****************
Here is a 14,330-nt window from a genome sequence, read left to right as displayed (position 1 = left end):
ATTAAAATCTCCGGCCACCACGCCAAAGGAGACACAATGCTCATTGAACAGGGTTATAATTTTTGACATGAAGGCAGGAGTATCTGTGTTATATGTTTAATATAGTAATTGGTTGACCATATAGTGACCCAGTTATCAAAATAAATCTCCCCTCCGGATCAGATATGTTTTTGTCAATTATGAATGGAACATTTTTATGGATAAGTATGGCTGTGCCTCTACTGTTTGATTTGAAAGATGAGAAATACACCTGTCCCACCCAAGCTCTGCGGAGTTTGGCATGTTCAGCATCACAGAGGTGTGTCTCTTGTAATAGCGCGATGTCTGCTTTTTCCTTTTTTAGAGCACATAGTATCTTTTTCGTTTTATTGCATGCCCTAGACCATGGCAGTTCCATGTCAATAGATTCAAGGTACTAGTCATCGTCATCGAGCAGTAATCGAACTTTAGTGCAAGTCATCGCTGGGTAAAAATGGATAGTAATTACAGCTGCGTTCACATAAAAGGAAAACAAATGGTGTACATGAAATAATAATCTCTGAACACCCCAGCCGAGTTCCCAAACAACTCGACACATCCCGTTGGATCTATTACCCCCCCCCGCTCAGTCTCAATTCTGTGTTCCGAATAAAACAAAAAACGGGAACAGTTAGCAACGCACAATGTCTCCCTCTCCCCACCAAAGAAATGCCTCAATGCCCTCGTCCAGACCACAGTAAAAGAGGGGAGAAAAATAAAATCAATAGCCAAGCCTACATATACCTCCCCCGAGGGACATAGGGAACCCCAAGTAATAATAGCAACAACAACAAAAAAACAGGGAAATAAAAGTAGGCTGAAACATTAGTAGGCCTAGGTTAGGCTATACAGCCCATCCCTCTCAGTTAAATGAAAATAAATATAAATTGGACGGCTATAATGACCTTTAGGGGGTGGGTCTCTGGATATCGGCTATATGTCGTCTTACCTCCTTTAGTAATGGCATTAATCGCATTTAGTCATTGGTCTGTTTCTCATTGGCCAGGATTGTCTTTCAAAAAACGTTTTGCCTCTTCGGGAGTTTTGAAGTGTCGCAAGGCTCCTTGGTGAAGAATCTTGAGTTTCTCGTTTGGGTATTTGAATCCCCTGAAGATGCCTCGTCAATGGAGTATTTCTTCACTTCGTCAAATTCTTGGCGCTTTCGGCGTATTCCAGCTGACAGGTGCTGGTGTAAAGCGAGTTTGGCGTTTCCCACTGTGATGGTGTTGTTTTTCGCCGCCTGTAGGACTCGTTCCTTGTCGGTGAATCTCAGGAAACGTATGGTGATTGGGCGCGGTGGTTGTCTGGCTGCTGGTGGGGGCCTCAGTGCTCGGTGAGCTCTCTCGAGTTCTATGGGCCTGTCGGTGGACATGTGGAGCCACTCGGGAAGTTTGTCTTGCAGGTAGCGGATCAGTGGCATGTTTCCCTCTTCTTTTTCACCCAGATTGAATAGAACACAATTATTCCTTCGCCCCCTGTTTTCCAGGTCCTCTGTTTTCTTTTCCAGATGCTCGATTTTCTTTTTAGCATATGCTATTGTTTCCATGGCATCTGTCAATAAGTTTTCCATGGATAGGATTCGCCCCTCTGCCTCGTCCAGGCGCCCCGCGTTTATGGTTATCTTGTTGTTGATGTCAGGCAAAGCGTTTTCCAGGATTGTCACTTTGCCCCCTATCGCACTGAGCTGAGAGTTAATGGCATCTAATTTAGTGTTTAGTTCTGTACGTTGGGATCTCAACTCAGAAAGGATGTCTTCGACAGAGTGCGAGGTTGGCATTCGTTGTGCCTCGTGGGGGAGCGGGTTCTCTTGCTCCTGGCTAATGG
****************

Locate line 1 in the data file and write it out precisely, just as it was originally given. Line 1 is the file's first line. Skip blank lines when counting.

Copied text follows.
Here is a 14,330-nt window from a genome sequence, read left to right as displayed (position 1 = left end):